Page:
And I would think that it would be important to biogeographers, evolutionary biologists, etc. to the point of being on the curriculum,

  3. Posted April 19, 2018 at 12:54 pm | Permalink

    I also regret that I lack any geology background.

  4. nicky
    Posted April 19, 2018 at 1:37 pm | Permalink

    Do biologist not ‘do’ geology anymore? Or only the Paleontologists? Is not geology linked more to biology than ever before? Sad.

  5. CarbonBasedChris@gmail.com
    Posted April 19, 2018 at 1:52 pm | Permalink

    When I was at UMKC, the biology degree was heavily biased in favor of medical students, as I guess was the main point of their program; funnel kids into the med field rather than into biology. I ran out of money to continue my degree, so I could be wrong, but as I recall it was chemistry and physics but no geology, or at least very little.

  6. Posted April 19, 2018 at 2:10 pm | Permalink

    Reblogged this on The Logical Place.

  7. Posted April 19, 2018 at 2:43 pm | Permalink

    Good to see. I’ve always seen geologists like Hutton and Lyell as leaders breaking down the dogma of the church and of natural theology. I’m not sure we can appreciate what they did by saying “I know what your book says but this is what I keep seeing everywhere I look.”

  8. ThyroidPlanet
    Posted April 19, 2018 at 3:03 pm | Permalink


    • ThyroidPlanet
      Posted April 19, 2018 at 3:03 pm | Permalink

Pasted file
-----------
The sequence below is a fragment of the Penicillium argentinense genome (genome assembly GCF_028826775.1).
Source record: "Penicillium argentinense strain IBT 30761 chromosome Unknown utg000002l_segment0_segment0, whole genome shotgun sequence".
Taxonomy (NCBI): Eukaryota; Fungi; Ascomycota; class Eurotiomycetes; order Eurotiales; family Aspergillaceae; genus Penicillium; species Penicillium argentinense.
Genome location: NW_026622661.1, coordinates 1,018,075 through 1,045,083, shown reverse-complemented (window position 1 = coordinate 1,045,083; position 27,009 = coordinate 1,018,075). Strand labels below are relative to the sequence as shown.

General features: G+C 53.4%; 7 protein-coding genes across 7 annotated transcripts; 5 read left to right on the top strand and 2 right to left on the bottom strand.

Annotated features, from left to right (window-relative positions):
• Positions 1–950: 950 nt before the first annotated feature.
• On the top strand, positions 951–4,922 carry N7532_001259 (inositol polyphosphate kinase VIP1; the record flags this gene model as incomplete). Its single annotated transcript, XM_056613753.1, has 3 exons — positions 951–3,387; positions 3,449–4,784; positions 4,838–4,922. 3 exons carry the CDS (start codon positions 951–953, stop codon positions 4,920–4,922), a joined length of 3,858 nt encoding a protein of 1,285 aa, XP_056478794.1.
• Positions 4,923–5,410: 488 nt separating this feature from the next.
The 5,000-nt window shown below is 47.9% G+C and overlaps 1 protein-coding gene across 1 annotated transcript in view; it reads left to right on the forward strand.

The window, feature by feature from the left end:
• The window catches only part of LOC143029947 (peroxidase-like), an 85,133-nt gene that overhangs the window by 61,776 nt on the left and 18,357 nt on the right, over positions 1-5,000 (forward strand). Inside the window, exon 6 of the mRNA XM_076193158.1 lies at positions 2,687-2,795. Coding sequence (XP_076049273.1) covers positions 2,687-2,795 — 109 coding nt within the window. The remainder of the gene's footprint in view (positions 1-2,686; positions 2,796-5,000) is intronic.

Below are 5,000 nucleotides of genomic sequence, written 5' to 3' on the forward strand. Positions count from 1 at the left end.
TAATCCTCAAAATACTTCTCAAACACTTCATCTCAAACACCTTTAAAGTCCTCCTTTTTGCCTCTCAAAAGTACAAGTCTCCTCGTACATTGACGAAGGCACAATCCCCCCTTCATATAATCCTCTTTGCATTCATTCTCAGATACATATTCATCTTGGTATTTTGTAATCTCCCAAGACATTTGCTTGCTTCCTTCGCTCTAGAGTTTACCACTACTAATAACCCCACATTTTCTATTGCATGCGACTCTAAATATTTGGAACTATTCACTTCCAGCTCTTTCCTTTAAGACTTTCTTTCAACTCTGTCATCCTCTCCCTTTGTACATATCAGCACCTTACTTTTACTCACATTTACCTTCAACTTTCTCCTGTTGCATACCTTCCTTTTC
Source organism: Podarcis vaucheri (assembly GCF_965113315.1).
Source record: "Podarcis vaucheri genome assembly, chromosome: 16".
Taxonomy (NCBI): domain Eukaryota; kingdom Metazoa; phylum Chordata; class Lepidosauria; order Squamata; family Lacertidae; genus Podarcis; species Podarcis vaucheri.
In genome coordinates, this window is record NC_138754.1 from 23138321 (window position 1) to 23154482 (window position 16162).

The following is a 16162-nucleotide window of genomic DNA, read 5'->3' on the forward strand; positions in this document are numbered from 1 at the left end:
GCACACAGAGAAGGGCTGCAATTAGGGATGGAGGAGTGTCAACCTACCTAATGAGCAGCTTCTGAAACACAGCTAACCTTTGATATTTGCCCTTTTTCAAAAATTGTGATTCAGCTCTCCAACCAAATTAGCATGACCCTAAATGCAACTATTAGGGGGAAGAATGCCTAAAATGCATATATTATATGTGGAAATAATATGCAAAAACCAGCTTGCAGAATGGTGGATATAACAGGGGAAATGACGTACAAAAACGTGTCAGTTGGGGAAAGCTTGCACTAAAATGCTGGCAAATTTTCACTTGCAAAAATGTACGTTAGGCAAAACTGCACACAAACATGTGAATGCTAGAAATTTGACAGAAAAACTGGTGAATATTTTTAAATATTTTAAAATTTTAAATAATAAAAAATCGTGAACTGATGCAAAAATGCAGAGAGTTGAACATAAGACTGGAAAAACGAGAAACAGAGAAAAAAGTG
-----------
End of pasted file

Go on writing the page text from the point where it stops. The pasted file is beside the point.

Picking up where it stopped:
9. Liz
    Posted April 19, 2018 at 3:10 pm | Permalink

    1. Lyell writes in the first chapter about how the first geologists started incorrectly guessing about things that happened in the past without referencing anything that might assist from the present. The best way to have approached the study would have been to focus on the present time to then correctly draw conclusions about the past. “It appeared to them more philosophical to speculate on the possibilities of the past, than patiently to explore the realities of the present, and having invented theories under the influence of such maxims, they were consistently unwilling to test their validity by the criterion of their accordance with the ordinary operations of nature.” It sounds like it was difficult to reverse to looking at the evidence first and then speculating second instead. I think Geology is a great example that shows why the scientific method is so important and how far off track we can get without it. Although he is referencing an example of this speculation that needed to be figured out, it was nice to see, “…of the refrigeration of the globe.”

  10. Liz
    Posted April 19, 2018 at 4:09 pm | Permalink

    2. I believe he mentioned studying shells and fossils to figure out if they were organic or inorganic. He also writes, “…the operation of aqueous and igneous causes, the geographical distribution of animals and plants, the real existence of species, their successive extinction, and so forth…”

    3. Superposition. Observation of older rocks within the layers. Looking at mineral characteristics and organic remains. I don’t know the answer to the second part.

    4. I’m not sure exactly what this is. He might be saying that similar but different species are observed at the same time in different places. I’m wondering now. He’s definitely comparing two different places to help establish the chronology. I think.

    This is very interesting and thank you for these.

    • Posted April 20, 2018 at 11:21 am | Permalink

      Note that “successive extinction” for many years would have been anathema – Aristotle held that species were (like the Earth itself, according to him) eternal.

      This was congenial as a few to the Church, so it became dogma. The sort of dogma that in a way is harder to eradicate, because they can say: “look, a great pagan philosopher agrees with us, it must be true!” Doubly silly, as there were presocratic philosophers (and perhaps Epicurus?) who may have had evolutionary views.